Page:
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Consider a function $f:[a,b]^2\rightarrow[a,b]$.
What does the expression $\nabla f\cdot (t,s)$ mean? I read that it indicates "the rate of change of $f$ in the direction of $(s,t)$". I would appreciate if someone could elaborate this.
Moreover, suppose that $\nabla f\cdot (t,s) \le 0$. What is the intuitive meaning of this inequality?

Dot product of the gradient with a vector is not that clear to me, so any clarifications would be great.

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For a unit vector $(t,s)$, if $\nabla f \cdot (t,s)=10$ at a point $(a,b)$ this means that

Starting at $(a,b)$, if I walk a small distance $d$ in the direction $(t,s)$, I expect my function to increase roughly by $10d$.

You can have a similar decreasing interpretation if the quantity $\nabla f \cdot (t,s)$ was negative.

The quantity $\nabla f \cdot (t,s)$ is called the directional derivative of $f$ at $(a,b)$ in the direction of $(t,s)$.

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Don't focus on the dot product. Take a curve $c$ such that it's tangent vector at $x=0$ is equal to $(t,s)$, so $c:(-a,a)\rightarrow \mathbb{R}^2$ with $c(0)=p$ and $c^\prime(0) = (s,t)$. Then consider $$h:=f\circ c: (-a, a) \rightarrow \mathbb{R}$$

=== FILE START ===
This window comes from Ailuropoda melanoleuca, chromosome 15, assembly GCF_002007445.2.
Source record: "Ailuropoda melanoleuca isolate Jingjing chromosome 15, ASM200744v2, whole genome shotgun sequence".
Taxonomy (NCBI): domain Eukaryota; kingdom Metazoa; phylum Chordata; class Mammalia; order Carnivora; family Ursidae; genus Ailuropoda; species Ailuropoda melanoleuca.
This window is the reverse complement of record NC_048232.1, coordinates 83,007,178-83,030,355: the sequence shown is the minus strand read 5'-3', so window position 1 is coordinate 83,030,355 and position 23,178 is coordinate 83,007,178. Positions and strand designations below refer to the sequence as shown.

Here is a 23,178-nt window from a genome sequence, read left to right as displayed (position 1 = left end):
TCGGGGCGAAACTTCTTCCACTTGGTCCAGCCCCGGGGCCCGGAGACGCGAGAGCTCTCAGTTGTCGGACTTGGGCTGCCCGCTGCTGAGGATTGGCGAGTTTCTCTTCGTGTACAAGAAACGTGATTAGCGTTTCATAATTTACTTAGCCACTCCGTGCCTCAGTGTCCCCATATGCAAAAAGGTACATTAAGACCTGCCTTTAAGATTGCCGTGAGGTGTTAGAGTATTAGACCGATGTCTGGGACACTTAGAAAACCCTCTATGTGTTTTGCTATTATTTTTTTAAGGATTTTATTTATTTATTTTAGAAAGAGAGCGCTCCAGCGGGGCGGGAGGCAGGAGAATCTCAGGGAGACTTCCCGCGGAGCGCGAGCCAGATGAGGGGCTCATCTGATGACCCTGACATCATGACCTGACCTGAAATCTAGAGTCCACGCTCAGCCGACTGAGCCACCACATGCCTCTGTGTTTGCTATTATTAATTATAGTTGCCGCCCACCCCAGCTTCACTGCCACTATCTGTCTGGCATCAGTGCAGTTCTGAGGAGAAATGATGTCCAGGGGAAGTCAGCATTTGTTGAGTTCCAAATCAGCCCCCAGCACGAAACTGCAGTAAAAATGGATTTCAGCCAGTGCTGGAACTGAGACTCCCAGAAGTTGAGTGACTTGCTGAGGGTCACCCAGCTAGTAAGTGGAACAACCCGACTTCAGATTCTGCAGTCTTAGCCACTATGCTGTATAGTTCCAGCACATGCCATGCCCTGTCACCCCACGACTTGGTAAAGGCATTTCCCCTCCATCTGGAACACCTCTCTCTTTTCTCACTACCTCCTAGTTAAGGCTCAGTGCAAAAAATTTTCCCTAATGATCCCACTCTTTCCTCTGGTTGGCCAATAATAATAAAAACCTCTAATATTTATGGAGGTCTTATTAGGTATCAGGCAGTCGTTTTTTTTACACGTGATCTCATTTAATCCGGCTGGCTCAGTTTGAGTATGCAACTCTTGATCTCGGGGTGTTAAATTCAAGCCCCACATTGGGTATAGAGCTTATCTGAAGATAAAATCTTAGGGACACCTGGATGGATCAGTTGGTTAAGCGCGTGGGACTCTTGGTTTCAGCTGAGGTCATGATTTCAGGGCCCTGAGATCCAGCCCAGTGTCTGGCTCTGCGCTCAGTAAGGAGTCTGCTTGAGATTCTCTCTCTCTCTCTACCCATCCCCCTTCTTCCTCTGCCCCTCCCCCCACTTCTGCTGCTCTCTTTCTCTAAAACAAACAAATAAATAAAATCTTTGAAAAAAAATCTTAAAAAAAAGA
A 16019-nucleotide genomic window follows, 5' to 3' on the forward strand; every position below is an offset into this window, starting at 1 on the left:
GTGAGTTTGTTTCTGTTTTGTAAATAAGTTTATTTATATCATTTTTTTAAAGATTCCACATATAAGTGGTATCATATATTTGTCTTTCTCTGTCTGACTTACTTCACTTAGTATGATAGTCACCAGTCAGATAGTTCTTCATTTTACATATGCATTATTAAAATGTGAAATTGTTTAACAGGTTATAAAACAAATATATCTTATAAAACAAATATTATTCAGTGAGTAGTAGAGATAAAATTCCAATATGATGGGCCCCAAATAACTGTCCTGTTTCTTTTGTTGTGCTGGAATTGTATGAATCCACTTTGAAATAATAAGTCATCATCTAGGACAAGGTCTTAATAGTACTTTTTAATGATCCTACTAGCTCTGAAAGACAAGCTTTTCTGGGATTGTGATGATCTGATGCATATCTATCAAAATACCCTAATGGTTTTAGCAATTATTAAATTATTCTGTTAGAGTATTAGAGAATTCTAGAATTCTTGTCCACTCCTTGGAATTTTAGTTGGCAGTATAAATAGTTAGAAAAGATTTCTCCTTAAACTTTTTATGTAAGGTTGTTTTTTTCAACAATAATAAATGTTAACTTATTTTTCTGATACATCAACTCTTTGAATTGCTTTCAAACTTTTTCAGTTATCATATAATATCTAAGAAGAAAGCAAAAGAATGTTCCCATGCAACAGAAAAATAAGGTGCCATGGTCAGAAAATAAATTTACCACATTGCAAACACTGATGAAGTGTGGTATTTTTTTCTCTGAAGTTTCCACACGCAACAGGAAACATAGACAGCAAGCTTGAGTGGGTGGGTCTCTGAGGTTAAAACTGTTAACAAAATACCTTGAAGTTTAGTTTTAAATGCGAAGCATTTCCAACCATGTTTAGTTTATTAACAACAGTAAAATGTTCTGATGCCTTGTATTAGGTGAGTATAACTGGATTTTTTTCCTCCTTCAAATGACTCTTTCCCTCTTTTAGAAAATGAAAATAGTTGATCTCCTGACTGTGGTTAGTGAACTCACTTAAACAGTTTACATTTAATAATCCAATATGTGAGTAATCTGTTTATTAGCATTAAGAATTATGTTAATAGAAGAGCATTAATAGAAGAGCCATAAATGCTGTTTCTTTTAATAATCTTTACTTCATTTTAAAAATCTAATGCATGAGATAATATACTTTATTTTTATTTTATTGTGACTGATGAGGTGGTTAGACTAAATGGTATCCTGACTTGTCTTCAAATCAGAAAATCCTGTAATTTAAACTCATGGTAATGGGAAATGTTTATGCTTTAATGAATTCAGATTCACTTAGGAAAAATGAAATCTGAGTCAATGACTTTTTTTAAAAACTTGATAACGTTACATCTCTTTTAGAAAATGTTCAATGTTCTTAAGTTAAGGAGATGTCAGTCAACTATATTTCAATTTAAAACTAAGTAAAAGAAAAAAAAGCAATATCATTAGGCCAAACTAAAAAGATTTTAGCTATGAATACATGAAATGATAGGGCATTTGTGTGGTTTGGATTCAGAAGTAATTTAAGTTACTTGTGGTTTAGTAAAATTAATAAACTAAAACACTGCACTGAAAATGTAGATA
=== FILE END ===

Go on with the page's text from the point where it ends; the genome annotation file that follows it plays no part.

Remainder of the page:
This is the function $f$ along the curve $c$. Now if you take the derivative $h^\prime(0)$ you get, by the chain rule, $$ h^\prime(0) = \langle \nabla f(c(0)), c^\prime(0)\rangle = \langle \nabla f(c(0)), (s, t)^T\rangle$$ which is the expression you want to understand (written a bit differently, but it's the same). So the expression tells you the slope of $f$ along $c$. If this has a sign it just means that $f$ is increasing (decreasing) along $c$, depending on the sign.

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An example: consider the paraboloid $f(x,y)=x^2+y^2$ with directional derivative,

$$ \nabla f \cdot (t,s) = 2xt + 2ys $$

The cross sections of the plot are parabolas themselves. So for example, when $(t,s) = (1,0)$. This is a parabola flat on the $x,y$ plane. So a normal 2-Dimensional parabola. Which we know $\frac{d}{dx}[x^2]=2x$ which is shown by the directional derivative,

$$ \nabla f \cdot (1,0) = 2x $$

Also notice this is only true for normalized $(t,s)$ (i.e $\frac{(t,s)}{||(t,s)||}$).

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